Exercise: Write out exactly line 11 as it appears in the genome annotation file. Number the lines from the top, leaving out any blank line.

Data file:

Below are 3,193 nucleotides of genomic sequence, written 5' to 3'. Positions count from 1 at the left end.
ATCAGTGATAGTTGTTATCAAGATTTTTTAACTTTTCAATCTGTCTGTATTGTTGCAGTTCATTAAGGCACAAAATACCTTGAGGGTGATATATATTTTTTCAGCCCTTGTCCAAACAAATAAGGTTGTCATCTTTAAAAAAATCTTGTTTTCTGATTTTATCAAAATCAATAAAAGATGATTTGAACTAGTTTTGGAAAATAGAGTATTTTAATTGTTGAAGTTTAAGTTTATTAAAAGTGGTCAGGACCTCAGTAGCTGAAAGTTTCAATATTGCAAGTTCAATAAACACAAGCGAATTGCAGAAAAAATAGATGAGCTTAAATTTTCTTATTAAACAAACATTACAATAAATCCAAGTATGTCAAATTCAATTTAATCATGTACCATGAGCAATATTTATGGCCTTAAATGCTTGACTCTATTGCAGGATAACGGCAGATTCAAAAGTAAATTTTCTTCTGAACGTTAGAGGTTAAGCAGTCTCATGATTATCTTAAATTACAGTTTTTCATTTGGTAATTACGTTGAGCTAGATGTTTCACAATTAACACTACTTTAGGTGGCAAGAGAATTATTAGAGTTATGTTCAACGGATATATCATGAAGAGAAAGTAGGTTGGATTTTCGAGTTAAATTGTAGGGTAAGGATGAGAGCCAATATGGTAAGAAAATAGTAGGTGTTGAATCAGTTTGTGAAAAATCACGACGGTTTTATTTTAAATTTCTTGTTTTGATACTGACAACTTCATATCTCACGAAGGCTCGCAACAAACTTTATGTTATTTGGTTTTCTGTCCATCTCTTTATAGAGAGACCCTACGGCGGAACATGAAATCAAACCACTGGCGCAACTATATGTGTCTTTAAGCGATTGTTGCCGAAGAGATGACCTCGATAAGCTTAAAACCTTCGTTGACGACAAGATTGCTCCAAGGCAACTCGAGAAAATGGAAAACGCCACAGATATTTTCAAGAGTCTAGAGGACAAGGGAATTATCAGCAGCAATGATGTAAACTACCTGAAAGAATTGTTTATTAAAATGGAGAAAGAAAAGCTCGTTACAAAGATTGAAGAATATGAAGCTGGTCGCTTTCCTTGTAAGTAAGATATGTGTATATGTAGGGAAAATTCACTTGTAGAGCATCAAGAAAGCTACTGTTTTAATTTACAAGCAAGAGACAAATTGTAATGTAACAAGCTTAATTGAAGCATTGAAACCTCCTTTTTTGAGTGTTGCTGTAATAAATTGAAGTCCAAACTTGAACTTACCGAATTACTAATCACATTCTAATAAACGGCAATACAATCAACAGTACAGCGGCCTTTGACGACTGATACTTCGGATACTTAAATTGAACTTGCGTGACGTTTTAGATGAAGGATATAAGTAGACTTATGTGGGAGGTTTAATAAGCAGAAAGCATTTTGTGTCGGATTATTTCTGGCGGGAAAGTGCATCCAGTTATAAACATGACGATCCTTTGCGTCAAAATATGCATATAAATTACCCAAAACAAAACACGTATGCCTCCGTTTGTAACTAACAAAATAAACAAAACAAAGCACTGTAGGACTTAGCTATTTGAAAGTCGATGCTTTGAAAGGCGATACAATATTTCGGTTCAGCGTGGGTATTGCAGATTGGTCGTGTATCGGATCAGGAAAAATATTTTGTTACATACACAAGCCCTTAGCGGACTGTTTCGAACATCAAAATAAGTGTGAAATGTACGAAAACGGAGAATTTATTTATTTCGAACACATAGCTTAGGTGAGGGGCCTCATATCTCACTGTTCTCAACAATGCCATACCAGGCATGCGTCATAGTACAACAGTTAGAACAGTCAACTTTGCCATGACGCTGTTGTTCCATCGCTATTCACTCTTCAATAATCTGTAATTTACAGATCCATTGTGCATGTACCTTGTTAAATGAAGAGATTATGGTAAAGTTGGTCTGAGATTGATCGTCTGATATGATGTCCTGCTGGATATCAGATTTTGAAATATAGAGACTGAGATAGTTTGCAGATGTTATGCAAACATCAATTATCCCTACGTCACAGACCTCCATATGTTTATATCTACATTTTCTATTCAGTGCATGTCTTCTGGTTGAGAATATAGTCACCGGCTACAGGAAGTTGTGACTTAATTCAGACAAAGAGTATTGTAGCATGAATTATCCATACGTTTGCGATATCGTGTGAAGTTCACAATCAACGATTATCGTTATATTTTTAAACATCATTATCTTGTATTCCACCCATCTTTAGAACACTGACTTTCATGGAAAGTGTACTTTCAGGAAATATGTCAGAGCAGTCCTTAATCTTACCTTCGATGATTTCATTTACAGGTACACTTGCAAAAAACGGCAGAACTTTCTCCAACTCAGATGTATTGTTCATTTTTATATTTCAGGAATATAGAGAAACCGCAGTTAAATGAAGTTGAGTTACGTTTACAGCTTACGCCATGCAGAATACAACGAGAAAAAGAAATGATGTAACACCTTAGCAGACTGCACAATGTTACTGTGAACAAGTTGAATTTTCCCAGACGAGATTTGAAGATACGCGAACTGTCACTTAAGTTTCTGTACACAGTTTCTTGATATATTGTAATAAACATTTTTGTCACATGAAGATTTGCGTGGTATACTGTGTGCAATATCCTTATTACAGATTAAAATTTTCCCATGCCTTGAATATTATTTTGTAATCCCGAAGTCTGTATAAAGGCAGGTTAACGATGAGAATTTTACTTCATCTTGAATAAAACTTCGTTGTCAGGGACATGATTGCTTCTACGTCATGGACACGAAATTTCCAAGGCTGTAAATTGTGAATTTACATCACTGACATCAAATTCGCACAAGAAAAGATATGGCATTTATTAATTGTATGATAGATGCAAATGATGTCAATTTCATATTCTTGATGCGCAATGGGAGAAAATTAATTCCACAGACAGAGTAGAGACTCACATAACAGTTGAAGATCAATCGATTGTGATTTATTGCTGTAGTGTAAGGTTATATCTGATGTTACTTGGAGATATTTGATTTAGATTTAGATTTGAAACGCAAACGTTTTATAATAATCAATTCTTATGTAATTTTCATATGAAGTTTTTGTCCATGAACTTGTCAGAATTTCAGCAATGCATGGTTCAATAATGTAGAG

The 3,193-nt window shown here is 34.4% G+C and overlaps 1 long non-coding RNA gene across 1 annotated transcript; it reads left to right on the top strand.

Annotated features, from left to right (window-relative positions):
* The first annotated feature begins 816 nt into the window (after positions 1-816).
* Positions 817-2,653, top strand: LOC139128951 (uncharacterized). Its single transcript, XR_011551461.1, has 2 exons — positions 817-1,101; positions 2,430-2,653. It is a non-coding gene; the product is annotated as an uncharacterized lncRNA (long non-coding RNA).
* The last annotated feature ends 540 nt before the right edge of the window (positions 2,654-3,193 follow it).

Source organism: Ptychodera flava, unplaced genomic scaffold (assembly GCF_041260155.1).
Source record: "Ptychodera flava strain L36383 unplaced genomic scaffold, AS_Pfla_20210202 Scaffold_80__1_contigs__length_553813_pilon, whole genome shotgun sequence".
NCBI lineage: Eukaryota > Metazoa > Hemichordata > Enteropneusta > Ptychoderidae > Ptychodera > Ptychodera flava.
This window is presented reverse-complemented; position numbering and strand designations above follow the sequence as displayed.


This window is presented reverse-complemented; position numbering and strand designations above follow the sequence as displayed.